In 1976, with “Title IX” written on their naked torsos, the women of the Yale rowing team marched in to the administration building to demand equality. They cited deep and vast gender-based disparities in athletics, and an atmosphere of gender-based hostility towards women in athletics at the university. They presented a letter to the school, recited by future two-time Olympian Chris Ernst, as she and her 19 female teammates stood naked, in protest in front of their administrators. The letter read in part: “These are the bodies Yale is exploiting. We have come here today to make clear how unprotected we are, to show graphically what we are being exposed to….”
Air travel is among the fastest growing modes of transportation in the world. It is not only quick, but also increasingly affordable. Businesspeople, students, and tourists alike can travel by plane across the United States or across the world in a matter of hours. However, this growing popularity in air transportation also means increases in greenhouse gas (GHG) emissions from more aircraft in the air. To put the level of GHG emissions from aviation into perspective, “[s]omeone flying from London to New York and back generates roughly the same level of emissions as the average person in the EU does by heating their home for a whole year.” Not surprisingly, aircraft emissions are among the fastest growing type of GHG emissions worldwide. Indeed, for most of us, air travel is the largest portion of our carbon footprints. Historically, these emissions have been left to the industry and individual countries to regulate. But that is changing.
Imagine: a diverse group of thirty scholars from MIT gather around a court yard of palm trees to discuss the predicament of mankind in the face of five factors: unsustainable population growth, rapid industrialization, pollution, food production and resource depletion. In 1969, inspired by United Nations General Secretary, Mr. Thant’s speech on defusing population explosion by forging global partnerships quickly, Dr. Aurelio Peccei organized the MIT conference mentioned above. If global alliances were not forged quickly, Mr. Thant feared the world’s problems would reach “staggering proportions . . . beyond our capacity to control.” This conference of great minds advances a model, known as “Limits to Growth,” which used a computer model to simulate the consequences of the five factors that ultimately limit growth on this planet.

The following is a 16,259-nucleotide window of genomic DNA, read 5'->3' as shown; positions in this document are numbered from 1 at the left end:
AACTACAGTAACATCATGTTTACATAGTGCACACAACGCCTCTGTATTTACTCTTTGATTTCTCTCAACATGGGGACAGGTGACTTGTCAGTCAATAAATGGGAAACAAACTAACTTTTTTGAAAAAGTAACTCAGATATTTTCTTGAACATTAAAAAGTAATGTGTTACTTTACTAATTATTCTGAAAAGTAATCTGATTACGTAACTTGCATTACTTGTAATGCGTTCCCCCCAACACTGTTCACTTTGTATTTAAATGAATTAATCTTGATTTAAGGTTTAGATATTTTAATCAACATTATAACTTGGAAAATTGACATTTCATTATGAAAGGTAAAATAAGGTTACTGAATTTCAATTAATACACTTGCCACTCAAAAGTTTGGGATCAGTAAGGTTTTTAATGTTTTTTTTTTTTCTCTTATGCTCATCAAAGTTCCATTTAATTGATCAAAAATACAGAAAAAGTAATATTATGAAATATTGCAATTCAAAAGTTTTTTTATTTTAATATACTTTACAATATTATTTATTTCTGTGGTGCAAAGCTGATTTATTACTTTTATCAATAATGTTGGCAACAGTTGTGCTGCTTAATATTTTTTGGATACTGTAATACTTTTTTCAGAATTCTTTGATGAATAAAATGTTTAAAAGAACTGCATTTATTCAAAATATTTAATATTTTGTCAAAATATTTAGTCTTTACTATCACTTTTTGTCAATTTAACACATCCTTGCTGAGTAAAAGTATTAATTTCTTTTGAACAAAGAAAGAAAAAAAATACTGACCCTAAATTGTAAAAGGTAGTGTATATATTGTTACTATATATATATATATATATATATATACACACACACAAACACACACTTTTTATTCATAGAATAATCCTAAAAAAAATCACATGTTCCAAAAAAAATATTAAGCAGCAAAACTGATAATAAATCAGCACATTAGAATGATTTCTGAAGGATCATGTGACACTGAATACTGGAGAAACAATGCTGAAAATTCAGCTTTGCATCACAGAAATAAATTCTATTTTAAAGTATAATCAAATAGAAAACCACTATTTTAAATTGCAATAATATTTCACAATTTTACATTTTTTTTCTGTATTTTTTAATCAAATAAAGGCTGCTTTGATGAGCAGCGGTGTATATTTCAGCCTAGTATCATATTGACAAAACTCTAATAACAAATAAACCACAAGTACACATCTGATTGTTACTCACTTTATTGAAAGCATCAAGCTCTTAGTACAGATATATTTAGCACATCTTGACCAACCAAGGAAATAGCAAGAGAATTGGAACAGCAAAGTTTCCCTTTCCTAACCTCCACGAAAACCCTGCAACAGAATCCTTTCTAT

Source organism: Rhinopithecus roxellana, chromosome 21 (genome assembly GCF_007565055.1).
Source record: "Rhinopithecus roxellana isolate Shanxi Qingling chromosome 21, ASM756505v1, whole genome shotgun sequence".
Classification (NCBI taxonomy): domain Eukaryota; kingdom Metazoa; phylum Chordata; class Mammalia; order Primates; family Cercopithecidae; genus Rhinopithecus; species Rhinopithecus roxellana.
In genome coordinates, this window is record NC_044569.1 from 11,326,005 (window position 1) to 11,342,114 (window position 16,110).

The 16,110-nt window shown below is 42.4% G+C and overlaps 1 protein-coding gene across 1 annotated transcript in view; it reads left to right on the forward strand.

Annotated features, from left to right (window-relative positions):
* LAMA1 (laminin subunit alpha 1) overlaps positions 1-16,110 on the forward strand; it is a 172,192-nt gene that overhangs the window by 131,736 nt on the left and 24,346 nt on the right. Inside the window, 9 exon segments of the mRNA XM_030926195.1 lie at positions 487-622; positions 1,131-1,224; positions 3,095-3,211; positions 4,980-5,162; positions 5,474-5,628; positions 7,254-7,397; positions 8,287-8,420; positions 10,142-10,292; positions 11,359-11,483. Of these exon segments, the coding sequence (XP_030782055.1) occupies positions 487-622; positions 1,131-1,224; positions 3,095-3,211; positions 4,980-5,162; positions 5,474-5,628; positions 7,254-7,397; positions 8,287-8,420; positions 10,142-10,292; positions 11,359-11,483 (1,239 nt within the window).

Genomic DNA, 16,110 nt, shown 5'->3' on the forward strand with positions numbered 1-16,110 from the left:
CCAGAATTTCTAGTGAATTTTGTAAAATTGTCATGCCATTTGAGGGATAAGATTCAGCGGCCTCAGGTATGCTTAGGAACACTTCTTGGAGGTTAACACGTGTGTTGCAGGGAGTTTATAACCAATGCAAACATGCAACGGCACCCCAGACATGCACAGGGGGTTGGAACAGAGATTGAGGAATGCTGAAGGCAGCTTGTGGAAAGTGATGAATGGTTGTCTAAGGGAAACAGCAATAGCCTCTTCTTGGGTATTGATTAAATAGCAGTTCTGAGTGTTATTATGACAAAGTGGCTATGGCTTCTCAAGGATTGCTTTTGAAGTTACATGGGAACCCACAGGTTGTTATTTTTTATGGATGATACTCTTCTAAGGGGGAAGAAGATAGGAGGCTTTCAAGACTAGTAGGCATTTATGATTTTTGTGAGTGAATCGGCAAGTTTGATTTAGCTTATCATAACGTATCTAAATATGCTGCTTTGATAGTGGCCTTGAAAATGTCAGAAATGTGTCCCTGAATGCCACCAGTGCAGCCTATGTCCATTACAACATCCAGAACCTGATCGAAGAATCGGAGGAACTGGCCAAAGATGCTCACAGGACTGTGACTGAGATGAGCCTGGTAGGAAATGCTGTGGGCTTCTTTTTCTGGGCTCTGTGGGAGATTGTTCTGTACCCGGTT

Chicken is the United States’ favorite meat. The increased demand for poultry products has lead to the industrialization of this industry. While meat production has increased immensely, animal wellbeing has significantly decreased. Due to the profitability of raising more animals in a smaller space, stocking densities for broiler chickens have grown significantly. As a result, broiler chickens live in extremely crowded conditions, which suppresses their natural behaviors and restricts their movements. Further, the crammed conditions create high ammonia and heat levels that place undue stress on the animals and the environment. High stress conditions can negatively affect chicken health and lead to an increased risk of Campylobacter and Salmonella, two types of bacteria that cause food poisoning in humans. Therefore, the mass production of poultry increases public health and environmental concerns. In addition, raising chicken in such demeaning and subversive conditions offends many individuals’ moral concerns. Thus, state regulation is necessary to advocate for change in animal welfare practices.
The magnitude of the climate change problem requires a paradigm shift through comprehensive, effective global action. With efforts under the United Nations Framework Convention on Climate Change (UNFCCC), global leaders have worked to address this problem with a series of international agreements. The 2016 UNFCCC Paris Agreement (Paris Agreement) presents the newest hope for international cooperation to combat climate change.